borrowed time, on

borrowed time

An uncertain length of time that may end soon or suddenly, bringing any activity, situation, or fortunes associated with it to an end as well. Usually refers to the final period of one's life, in the form "living on borrowed time." In the scope of the planet's history, human existence is a tiny blip and unlikely to last forever—just borrowed time, really. Accidents and disease can strike so unexpectedly that it feels like we're all living on borrowed time.
See also: borrow, time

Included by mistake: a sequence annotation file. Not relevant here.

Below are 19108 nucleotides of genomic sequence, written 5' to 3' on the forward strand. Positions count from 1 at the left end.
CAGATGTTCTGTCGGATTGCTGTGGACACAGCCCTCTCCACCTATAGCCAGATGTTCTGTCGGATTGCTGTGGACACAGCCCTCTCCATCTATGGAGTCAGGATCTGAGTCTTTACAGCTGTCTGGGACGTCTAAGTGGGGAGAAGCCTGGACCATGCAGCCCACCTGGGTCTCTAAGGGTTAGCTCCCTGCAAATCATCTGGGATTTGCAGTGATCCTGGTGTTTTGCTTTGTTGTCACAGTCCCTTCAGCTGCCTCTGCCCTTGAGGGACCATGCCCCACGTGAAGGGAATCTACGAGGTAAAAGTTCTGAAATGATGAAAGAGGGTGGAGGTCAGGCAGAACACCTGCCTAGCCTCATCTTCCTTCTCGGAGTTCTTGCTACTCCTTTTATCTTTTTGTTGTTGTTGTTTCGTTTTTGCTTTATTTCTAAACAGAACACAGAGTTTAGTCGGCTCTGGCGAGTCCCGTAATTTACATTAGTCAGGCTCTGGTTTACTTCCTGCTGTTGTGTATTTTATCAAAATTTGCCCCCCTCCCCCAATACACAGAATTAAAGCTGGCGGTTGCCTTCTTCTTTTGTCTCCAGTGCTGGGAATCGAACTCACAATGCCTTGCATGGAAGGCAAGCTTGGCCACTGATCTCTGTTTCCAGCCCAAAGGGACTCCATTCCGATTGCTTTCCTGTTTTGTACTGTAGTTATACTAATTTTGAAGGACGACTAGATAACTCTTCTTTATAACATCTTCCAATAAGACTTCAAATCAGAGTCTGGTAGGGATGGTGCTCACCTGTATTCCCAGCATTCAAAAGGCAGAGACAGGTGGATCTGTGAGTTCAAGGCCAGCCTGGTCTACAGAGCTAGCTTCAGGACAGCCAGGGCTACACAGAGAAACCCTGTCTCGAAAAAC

on borrowed time

In a temporary and/or tenuous position, which will likely come to an end suddenly and abruptly. The company has been on borrowed time ever since those risky investments in 2007 went sour. Accidents and disease can strike so unexpectedly that it feels like we're all existing on borrowed time.
See also: borrow, on, time

borrowed time, on

An unexpected extension of time. It often refers to someone terminally ill or in great danger but surviving longer than was anticipated, on time that is in effect borrowed from Death. The term dates from the late 1800s. Raymond Chandler used it in The Big Sleep (1930): “Brody was living on borrowed time.” James Patterson also had it, referring to the 48-hour deadline for a threatened bombing attack: “We were definitely operating on borrowed time” (London Bridges, 2004).
See also: borrow, on